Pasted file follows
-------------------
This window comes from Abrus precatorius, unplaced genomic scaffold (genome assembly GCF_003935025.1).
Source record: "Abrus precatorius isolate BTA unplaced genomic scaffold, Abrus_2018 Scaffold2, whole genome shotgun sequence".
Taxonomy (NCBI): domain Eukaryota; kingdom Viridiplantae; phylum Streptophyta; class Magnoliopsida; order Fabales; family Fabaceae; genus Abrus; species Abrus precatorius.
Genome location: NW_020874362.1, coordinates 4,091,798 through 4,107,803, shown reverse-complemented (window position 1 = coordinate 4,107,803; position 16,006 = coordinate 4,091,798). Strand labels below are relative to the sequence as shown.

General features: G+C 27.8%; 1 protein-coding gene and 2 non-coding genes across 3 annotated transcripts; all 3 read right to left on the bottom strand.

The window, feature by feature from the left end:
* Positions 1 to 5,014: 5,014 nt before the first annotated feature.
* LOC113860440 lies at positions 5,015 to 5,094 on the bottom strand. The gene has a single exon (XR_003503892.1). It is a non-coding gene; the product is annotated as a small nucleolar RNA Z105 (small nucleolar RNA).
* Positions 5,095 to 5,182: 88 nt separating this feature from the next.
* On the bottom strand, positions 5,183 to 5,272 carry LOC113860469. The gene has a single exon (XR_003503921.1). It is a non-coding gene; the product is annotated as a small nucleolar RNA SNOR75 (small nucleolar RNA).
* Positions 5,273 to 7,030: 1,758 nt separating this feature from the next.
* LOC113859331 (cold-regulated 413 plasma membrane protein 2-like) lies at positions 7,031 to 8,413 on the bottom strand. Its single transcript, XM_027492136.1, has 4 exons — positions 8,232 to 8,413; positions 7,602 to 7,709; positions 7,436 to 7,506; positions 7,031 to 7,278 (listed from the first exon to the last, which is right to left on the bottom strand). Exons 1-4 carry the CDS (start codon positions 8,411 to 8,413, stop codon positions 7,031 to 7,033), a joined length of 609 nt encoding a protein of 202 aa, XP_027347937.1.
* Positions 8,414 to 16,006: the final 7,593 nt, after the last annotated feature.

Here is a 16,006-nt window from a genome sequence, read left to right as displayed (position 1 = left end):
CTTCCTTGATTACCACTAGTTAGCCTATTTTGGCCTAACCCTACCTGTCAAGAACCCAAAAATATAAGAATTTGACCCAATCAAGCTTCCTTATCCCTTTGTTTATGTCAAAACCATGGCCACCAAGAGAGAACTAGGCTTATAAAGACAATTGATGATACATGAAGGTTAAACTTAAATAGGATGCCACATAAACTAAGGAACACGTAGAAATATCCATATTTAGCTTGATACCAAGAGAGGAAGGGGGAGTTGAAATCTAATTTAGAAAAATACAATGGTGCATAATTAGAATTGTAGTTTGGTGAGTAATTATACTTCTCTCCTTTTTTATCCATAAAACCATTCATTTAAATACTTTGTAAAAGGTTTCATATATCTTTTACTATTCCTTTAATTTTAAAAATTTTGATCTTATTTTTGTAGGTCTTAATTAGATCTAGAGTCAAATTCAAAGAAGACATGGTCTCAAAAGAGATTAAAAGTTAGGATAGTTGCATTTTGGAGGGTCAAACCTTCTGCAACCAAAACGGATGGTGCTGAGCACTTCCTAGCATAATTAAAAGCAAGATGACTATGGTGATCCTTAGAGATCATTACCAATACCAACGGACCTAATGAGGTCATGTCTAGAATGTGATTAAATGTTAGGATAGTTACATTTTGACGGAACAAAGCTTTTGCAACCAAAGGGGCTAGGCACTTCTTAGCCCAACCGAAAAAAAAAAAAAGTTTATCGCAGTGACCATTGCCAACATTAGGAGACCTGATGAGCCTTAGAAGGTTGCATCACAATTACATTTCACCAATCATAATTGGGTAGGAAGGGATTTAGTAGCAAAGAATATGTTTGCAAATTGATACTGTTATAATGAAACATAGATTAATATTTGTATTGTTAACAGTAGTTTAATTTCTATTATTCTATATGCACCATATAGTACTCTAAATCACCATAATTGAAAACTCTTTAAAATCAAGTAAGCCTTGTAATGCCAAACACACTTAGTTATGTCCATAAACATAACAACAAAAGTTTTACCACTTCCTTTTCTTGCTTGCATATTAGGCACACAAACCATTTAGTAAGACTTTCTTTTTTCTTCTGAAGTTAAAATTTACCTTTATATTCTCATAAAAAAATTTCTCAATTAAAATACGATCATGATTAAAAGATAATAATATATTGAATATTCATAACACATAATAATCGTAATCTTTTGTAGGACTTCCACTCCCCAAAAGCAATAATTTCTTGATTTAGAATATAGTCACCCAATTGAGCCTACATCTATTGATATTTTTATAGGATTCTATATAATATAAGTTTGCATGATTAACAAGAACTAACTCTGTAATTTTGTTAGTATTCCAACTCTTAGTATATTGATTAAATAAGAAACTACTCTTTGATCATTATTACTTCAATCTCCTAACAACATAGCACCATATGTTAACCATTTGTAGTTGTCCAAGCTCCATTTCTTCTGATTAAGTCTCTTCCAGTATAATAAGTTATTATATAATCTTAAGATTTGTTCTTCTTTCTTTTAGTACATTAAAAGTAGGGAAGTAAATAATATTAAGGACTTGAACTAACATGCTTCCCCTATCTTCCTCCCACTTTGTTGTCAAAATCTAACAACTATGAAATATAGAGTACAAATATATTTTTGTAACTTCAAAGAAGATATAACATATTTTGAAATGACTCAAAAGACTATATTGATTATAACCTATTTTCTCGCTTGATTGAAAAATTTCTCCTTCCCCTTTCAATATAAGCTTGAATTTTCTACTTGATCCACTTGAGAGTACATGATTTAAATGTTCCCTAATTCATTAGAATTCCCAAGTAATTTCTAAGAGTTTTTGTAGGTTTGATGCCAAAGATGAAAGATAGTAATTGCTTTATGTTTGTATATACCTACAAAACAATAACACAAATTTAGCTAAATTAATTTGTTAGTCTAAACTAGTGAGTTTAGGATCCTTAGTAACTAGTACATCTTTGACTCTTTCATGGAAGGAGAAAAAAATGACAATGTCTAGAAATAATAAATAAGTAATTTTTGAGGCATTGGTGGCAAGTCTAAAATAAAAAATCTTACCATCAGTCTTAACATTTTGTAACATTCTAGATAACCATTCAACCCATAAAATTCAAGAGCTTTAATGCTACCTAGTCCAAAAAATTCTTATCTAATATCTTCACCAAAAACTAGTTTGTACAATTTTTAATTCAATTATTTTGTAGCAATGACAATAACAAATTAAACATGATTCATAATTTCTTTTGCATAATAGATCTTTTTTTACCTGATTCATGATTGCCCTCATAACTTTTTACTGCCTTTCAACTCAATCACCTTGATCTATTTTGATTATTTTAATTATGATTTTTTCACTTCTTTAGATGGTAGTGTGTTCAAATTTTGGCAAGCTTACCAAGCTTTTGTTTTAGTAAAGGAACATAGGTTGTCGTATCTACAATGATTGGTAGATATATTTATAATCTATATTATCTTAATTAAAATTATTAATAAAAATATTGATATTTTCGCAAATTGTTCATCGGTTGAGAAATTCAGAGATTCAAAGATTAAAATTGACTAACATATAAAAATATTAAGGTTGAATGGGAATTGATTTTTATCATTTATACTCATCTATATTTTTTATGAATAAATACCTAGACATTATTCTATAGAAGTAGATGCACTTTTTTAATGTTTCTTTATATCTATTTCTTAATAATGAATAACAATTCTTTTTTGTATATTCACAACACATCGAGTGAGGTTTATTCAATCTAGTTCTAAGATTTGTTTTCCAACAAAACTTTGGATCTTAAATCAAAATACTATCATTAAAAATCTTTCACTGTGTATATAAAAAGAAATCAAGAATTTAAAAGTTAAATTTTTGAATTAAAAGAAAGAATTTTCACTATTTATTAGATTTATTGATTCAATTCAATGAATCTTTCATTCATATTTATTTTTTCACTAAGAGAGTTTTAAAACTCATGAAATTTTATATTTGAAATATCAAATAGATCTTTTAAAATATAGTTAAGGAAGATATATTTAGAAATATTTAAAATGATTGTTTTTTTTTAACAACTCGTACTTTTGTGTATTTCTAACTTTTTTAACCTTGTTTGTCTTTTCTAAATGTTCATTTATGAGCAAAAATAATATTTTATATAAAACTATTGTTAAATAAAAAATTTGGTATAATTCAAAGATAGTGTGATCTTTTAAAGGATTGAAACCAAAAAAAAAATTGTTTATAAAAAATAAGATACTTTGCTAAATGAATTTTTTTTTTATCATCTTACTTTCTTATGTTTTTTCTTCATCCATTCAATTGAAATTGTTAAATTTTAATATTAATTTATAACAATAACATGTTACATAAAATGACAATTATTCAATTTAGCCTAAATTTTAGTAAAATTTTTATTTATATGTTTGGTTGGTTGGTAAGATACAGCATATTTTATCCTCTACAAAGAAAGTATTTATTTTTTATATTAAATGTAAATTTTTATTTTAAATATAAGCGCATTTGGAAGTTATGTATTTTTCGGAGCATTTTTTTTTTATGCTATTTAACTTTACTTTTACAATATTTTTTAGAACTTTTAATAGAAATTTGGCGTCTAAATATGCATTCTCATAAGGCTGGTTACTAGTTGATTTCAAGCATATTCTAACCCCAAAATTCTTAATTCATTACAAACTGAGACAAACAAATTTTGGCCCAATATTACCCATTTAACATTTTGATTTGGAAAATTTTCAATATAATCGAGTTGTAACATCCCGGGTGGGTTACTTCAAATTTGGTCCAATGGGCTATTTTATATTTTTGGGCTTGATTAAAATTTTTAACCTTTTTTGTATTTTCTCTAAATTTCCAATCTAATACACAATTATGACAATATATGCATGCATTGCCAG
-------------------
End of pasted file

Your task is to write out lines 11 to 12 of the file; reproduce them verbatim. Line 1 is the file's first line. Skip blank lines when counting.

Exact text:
* Positions 5,273 to 7,030: 1,758 nt separating this feature from the next.
* LOC113859331 (cold-regulated 413 plasma membrane protein 2-like) lies at positions 7,031 to 8,413 on the bottom strand. Its single transcript, XM_027492136.1, has 4 exons — positions 8,232 to 8,413; positions 7,602 to 7,709; positions 7,436 to 7,506; positions 7,031 to 7,278 (listed from the first exon to the last, which is right to left on the bottom strand). Exons 1-4 carry the CDS (start codon positions 8,411 to 8,413, stop codon positions 7,031 to 7,033), a joined length of 609 nt encoding a protein of 202 aa, XP_027347937.1.